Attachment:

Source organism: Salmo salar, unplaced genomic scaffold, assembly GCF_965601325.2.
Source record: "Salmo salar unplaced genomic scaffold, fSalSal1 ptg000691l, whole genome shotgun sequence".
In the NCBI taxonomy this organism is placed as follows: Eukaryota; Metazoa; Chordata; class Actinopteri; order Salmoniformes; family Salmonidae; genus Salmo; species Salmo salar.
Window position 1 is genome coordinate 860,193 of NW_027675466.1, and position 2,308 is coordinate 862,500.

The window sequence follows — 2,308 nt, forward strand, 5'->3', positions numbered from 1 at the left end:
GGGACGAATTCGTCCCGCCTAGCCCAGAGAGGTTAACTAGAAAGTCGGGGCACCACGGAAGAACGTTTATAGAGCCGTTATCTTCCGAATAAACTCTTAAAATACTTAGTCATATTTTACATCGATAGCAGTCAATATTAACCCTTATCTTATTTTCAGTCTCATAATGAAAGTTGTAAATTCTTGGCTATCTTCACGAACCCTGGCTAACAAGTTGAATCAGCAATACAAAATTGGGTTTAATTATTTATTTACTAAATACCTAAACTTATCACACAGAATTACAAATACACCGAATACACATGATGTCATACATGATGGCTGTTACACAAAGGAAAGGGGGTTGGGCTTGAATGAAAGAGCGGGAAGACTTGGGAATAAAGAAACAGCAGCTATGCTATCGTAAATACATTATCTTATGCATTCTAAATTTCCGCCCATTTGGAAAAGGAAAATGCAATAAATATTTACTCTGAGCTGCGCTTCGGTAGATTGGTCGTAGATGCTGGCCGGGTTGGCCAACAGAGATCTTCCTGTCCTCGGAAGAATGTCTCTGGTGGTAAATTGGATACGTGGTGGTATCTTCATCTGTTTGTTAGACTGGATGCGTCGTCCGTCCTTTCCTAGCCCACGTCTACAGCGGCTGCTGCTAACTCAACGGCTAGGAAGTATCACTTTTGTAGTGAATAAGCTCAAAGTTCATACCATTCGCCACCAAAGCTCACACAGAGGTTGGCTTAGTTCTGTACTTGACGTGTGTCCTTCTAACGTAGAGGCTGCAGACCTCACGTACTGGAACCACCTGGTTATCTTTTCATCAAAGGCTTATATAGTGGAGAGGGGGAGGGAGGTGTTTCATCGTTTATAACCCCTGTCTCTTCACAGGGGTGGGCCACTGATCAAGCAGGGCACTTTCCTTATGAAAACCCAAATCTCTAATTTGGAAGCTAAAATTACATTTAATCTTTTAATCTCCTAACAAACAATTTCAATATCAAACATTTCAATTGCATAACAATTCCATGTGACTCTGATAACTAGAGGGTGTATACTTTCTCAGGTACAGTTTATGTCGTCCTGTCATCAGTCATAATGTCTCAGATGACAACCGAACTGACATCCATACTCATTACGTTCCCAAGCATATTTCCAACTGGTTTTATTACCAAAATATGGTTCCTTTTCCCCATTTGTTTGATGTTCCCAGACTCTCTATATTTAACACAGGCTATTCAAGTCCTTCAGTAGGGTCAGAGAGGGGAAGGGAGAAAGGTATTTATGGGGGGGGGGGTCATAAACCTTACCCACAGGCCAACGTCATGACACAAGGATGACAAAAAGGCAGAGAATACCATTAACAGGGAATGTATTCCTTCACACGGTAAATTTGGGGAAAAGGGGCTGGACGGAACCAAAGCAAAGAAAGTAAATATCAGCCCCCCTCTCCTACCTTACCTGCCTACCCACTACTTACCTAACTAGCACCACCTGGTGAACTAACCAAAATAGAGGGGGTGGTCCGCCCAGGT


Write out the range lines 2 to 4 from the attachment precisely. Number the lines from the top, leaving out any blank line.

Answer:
Source record: "Salmo salar unplaced genomic scaffold, fSalSal1 ptg000691l, whole genome shotgun sequence".
In the NCBI taxonomy this organism is placed as follows: Eukaryota; Metazoa; Chordata; class Actinopteri; order Salmoniformes; family Salmonidae; genus Salmo; species Salmo salar.
Window position 1 is genome coordinate 860,193 of NW_027675466.1, and position 2,308 is coordinate 862,500.